This post is going to be one long potential trigger from start to finish, so please don’t read any further if this topic is likely to upset you.

A lot of people with no personal experience of psych wards will have seen a person being held down and injected on the television. It could have been in a humorous situation, such as in the film Airplane! or it could have been in a more serious situation such as in the film Gothika. I’ve seen several fictional films and television shows where a person is held down and injected and none of them properly convey just what it’s like to go through this ordeal. Yes, ordeal.

I’ve had bad forced injections and as-good-as-they-can-be forced injections. Sometimes known as ‘depots’ or ‘I.M.’ medication (Intramuscular), forced injections are a too-common feature of psych wards. I’ve written about the bad ones and the as-good-as-they-can-be ones, but for this blog post, I will write about the two forced injections I’ve had in my current stay. The first one was on Tuesday (8th) and the second one was on Thursday (10th). Why am I doing this? Writing about a raw, delicate subject so recently after it occurred? The honest answer is I don’t know. I’m writing this during the small hours of Monday morning so I may change my mind and not publish this after I’ve slept, but if I do publish it, I just want people to really know what it’s like to be injected in this manner. I think writing about it so soon afterwards will help me to write down with more passion how I felt. So anyway, here goes.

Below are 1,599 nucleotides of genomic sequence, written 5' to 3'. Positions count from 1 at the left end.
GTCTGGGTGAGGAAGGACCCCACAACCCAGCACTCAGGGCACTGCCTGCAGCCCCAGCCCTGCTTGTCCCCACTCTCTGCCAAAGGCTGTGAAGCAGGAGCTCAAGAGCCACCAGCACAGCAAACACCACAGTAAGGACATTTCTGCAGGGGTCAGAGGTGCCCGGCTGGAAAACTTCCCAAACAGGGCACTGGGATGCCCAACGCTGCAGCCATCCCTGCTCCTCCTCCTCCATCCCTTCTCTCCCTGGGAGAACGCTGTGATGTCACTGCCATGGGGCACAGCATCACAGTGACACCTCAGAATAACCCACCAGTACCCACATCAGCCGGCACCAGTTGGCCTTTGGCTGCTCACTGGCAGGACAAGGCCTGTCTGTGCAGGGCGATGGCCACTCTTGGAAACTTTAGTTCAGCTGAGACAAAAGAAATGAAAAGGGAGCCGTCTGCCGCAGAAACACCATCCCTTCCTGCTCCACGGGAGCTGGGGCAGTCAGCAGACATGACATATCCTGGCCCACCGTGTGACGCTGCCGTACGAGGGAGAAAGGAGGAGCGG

In the movies, the patient will often kick off or do something really weird. The staff will grab hold of the patient, produce an syringe from nowhere and jab the patient in the arm. Usually the crook of the elbow. The patient will then calm down and fall asleep. WRONG. That’s not how it happens. On Tuesday, I had ward round and was told that because I’d been refusing oral medication, they had no choice but to give me I.M. medication. After a lot of begging and pleading, I could see my psychiatrist wasn’t going to change his mind so I stormed out of the ward. I got halfway down the corridor before I was stopped by four members of staff.

After being brought back into the ward, I stopped very close to the ward doors. Three nurses stayed with me to make sure I didn’t try and leave again, and during this time, I knew they were preparing the injection. I tried pleading with the nurses to not inject me, but they wouldn’t listen. After about ten minutes of pleading, I was told I was having the injection now and for my dignity, they were going to do it in my room. Dignity was the last thing on my mind however, and when they started pulling me towards my room, I tried to stop still. However, with a nurse on each arm and a nurse pushing my back, I couldn’t help but move with them. My socks slid frustratingly smoothly on the polished floor and before I knew it, I was back in my room.